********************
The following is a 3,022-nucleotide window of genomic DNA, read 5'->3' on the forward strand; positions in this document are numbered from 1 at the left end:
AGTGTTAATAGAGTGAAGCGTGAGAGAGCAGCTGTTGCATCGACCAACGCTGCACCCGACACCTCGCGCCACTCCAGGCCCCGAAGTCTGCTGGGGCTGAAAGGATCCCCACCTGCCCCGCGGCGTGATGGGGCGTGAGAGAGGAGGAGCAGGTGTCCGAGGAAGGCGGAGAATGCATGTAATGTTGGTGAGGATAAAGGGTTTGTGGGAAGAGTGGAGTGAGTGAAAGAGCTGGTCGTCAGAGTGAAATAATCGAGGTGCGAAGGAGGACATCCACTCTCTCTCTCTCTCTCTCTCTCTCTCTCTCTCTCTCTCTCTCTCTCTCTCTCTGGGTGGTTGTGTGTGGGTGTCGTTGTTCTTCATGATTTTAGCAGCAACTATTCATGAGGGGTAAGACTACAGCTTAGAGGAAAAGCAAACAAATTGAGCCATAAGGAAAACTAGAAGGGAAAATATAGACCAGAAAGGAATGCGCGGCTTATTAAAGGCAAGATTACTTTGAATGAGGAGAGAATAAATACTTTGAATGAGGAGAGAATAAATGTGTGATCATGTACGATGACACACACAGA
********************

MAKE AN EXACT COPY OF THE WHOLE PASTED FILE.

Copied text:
The following is a 3,022-nucleotide window of genomic DNA, read 5'->3' on the forward strand; positions in this document are numbered from 1 at the left end:
AGTGTTAATAGAGTGAAGCGTGAGAGAGCAGCTGTTGCATCGACCAACGCTGCACCCGACACCTCGCGCCACTCCAGGCCCCGAAGTCTGCTGGGGCTGAAAGGATCCCCACCTGCCCCGCGGCGTGATGGGGCGTGAGAGAGGAGGAGCAGGTGTCCGAGGAAGGCGGAGAATGCATGTAATGTTGGTGAGGATAAAGGGTTTGTGGGAAGAGTGGAGTGAGTGAAAGAGCTGGTCGTCAGAGTGAAATAATCGAGGTGCGAAGGAGGACATCCACTCTCTCTCTCTCTCTCTCTCTCTCTCTCTCTCTCTCTCTCTCTCTCTCTCTCTGGGTGGTTGTGTGTGGGTGTCGTTGTTCTTCATGATTTTAGCAGCAACTATTCATGAGGGGTAAGACTACAGCTTAGAGGAAAAGCAAACAAATTGAGCCATAAGGAAAACTAGAAGGGAAAATATAGACCAGAAAGGAATGCGCGGCTTATTAAAGGCAAGATTACTTTGAATGAGGAGAGAATAAATACTTTGAATGAGGAGAGAATAAATGTGTGATCATGTACGATGACACACACAGA